Because of the strain on the actor, he worked alternate days.[9] Lynch originally wanted Jack Nance for the title character. "But it just wasn't in the cards," Lynch says; the role went to Hurt after Brooks, Lynch and Sanger saw his performance as Quentin Crisp in The Naked Civil Servant.[12]

The film is bookended with surrealist sequences centred around Merrick's mother and her death. Lynch used Samuel Barber's Adagio for Strings to underline the climax and Merrick's own death. Composer John Morris argued against using the music, stating that "this piece is going to be used over and over and over again in the future... And every time it's used in a film it's going to diminish the effect of the scene."[13]


Following their return from England with a print, Lynch and Sanger screened The Elephant Man for Brooks, who suggested some minor cuts but told them that the film would be released as they had made it.


A West End play of the same name was enjoying a successful Broadway run at the time of the film's production. The producers sued Brooksfilms over the use of the title.[14]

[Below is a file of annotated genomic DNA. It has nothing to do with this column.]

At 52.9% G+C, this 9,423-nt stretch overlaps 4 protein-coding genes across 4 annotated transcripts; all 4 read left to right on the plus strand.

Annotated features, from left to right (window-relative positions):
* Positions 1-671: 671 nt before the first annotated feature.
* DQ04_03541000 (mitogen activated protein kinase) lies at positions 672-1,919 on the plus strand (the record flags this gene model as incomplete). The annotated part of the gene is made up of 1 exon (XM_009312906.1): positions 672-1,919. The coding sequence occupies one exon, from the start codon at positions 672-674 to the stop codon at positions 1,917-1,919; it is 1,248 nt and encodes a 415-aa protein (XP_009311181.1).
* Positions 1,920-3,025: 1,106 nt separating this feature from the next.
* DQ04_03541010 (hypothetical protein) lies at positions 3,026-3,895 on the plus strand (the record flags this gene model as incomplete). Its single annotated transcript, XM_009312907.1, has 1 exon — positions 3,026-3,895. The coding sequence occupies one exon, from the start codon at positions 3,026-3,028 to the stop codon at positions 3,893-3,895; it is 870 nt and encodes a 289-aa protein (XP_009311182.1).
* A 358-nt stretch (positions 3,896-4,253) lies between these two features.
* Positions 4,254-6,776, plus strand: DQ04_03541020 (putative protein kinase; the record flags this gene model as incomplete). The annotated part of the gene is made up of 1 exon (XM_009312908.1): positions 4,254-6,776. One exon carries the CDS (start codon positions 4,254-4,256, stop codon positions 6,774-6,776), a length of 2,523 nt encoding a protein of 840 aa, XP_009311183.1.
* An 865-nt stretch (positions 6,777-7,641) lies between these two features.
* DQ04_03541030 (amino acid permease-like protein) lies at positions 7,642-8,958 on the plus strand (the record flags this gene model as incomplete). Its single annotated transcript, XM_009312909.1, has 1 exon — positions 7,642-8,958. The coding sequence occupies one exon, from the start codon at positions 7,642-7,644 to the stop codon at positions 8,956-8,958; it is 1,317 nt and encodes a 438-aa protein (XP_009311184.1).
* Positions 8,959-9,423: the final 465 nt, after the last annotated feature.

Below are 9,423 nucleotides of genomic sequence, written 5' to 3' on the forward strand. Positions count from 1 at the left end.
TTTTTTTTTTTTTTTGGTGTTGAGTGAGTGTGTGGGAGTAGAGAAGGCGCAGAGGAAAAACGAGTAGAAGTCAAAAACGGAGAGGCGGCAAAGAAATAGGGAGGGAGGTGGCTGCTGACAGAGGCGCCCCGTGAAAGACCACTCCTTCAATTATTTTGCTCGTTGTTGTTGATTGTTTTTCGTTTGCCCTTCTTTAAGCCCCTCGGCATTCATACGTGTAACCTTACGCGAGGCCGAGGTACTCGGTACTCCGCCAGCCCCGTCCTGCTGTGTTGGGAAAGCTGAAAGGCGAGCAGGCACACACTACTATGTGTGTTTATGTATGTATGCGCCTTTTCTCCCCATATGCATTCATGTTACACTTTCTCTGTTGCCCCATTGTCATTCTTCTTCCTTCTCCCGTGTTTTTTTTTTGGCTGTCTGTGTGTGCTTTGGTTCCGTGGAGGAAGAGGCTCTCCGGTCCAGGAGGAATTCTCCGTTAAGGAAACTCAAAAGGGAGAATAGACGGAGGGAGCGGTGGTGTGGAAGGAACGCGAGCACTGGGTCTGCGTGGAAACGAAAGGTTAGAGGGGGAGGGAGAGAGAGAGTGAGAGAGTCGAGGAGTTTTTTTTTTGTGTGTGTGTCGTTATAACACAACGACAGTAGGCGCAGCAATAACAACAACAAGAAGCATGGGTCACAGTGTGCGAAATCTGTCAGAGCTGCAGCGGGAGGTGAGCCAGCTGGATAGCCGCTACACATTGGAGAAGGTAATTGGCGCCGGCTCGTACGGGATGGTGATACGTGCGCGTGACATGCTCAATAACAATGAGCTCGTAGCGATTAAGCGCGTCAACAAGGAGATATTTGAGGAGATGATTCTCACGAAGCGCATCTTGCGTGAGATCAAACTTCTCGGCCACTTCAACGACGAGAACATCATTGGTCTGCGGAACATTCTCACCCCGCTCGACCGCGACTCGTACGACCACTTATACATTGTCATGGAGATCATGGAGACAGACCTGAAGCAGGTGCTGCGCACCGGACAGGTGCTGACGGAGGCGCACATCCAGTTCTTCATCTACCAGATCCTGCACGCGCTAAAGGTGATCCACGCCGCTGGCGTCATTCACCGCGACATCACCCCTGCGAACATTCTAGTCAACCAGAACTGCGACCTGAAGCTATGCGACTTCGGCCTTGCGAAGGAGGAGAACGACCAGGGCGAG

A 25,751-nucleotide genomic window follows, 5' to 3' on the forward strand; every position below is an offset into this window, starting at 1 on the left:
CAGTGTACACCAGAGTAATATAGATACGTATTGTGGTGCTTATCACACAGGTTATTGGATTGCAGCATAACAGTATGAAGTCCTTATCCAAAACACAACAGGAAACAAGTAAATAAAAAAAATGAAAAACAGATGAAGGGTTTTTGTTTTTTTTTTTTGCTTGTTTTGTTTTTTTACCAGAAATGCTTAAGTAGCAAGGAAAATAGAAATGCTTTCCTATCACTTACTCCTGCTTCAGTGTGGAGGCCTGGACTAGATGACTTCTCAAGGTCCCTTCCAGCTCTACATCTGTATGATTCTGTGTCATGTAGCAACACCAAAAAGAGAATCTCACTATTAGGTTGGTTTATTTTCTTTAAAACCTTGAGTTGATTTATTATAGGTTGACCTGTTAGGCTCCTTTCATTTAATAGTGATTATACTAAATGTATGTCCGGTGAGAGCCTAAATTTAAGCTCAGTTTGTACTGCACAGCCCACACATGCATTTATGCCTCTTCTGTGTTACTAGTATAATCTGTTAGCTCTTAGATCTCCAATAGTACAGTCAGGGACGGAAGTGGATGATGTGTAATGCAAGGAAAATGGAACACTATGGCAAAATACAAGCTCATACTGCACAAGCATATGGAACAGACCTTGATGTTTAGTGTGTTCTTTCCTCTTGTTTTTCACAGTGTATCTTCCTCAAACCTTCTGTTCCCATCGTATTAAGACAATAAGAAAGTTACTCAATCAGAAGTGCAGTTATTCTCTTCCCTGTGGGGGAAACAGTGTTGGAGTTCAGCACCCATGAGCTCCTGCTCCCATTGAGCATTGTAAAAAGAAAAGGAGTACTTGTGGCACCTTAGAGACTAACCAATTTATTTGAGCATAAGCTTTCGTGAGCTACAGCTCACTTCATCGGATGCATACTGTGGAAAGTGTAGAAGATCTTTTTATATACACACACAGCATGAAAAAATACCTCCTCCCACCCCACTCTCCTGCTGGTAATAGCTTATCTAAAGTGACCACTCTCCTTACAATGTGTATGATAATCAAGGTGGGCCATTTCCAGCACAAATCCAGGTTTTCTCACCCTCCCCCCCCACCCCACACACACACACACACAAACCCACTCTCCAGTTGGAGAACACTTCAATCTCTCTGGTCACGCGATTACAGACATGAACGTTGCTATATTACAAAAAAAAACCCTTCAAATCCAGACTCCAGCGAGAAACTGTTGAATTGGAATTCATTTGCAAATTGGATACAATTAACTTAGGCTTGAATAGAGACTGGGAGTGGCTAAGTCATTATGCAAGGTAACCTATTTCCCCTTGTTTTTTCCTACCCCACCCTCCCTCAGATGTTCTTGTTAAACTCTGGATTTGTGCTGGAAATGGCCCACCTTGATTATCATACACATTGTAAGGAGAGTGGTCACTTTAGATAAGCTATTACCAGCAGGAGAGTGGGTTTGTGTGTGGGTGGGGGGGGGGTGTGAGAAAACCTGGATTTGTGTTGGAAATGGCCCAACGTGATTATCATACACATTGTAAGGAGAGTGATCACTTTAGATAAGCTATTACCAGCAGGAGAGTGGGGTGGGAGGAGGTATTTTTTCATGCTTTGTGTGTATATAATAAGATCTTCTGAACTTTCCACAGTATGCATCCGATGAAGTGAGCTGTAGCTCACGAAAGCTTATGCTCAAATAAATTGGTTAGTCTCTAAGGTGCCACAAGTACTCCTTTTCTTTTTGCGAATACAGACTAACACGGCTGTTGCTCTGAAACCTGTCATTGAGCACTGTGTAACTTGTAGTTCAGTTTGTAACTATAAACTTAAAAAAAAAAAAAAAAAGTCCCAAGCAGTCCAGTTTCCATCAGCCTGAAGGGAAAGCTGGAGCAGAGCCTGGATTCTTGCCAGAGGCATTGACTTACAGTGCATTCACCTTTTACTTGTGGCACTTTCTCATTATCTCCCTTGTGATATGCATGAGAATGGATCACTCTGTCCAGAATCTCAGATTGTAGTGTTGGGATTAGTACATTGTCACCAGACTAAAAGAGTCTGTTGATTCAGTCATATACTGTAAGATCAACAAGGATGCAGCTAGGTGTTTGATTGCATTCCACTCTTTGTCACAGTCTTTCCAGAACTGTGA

Box office[edit]

The Elephant Man was a box office hit, grossing $26 million in the United States.[4] In Japan, it was the second highest-grossing foreign film of the year with theatrical rentals of ¥2.45 billion, behind only The Empire Strikes Back.[15]

Critical response[edit]

On review aggregator Rotten Tomatoes, it has an approval rating of 92% based on 63 reviews, with an average score of 8.5/10. The site's critical consensus reads, "David Lynch's relatively straight second feature finds an admirable synthesis of compassion and restraint in treating its subject, and features outstanding performances by John Hurt and Anthony Hopkins."[16] On Metacritic, the film has a weighted average score of 78 out of 100 based on 16 critic reviews, indicating "generally favourable reviews".[17]